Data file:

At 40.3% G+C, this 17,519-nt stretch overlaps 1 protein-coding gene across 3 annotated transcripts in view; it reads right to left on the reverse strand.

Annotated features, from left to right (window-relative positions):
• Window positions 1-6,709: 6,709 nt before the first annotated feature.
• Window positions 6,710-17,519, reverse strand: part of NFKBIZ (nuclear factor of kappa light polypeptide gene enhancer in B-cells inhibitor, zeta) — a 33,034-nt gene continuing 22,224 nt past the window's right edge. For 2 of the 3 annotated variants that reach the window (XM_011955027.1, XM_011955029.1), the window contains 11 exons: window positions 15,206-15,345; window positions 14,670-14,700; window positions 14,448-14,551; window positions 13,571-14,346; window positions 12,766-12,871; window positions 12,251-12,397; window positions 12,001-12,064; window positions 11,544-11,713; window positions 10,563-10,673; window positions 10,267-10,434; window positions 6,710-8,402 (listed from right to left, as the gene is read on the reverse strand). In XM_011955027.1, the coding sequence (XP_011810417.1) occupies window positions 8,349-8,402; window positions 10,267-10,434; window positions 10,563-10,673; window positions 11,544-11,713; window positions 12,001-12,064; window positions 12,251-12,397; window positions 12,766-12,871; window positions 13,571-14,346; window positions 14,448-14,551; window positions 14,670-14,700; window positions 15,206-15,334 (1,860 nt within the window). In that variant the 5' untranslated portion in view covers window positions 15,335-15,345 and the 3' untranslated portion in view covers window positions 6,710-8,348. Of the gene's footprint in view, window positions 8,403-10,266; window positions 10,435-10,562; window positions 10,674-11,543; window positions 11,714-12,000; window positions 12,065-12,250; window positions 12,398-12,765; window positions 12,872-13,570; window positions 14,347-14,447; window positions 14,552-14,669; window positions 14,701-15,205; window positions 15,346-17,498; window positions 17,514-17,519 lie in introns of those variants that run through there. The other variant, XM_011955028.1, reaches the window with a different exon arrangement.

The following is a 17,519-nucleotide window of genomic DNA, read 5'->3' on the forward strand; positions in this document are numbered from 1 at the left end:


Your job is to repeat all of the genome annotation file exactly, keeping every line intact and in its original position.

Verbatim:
At 40.3% G+C, this 17,519-nt stretch overlaps 1 protein-coding gene across 3 annotated transcripts in view; it reads right to left on the reverse strand.

Annotated features, from left to right (window-relative positions):
• Window positions 1-6,709: 6,709 nt before the first annotated feature.
• Window positions 6,710-17,519, reverse strand: part of NFKBIZ (nuclear factor of kappa light polypeptide gene enhancer in B-cells inhibitor, zeta) — a 33,034-nt gene continuing 22,224 nt past the window's right edge. For 2 of the 3 annotated variants that reach the window (XM_011955027.1, XM_011955029.1), the window contains 11 exons: window positions 15,206-15,345; window positions 14,670-14,700; window positions 14,448-14,551; window positions 13,571-14,346; window positions 12,766-12,871; window positions 12,251-12,397; window positions 12,001-12,064; window positions 11,544-11,713; window positions 10,563-10,673; window positions 10,267-10,434; window positions 6,710-8,402 (listed from right to left, as the gene is read on the reverse strand). In XM_011955027.1, the coding sequence (XP_011810417.1) occupies window positions 8,349-8,402; window positions 10,267-10,434; window positions 10,563-10,673; window positions 11,544-11,713; window positions 12,001-12,064; window positions 12,251-12,397; window positions 12,766-12,871; window positions 13,571-14,346; window positions 14,448-14,551; window positions 14,670-14,700; window positions 15,206-15,334 (1,860 nt within the window). In that variant the 5' untranslated portion in view covers window positions 15,335-15,345 and the 3' untranslated portion in view covers window positions 6,710-8,348. Of the gene's footprint in view, window positions 8,403-10,266; window positions 10,435-10,562; window positions 10,674-11,543; window positions 11,714-12,000; window positions 12,065-12,250; window positions 12,398-12,765; window positions 12,872-13,570; window positions 14,347-14,447; window positions 14,552-14,669; window positions 14,701-15,205; window positions 15,346-17,498; window positions 17,514-17,519 lie in introns of those variants that run through there. The other variant, XM_011955028.1, reaches the window with a different exon arrangement.

The following is a 17,519-nucleotide window of genomic DNA, read 5'->3' on the forward strand; positions in this document are numbered from 1 at the left end: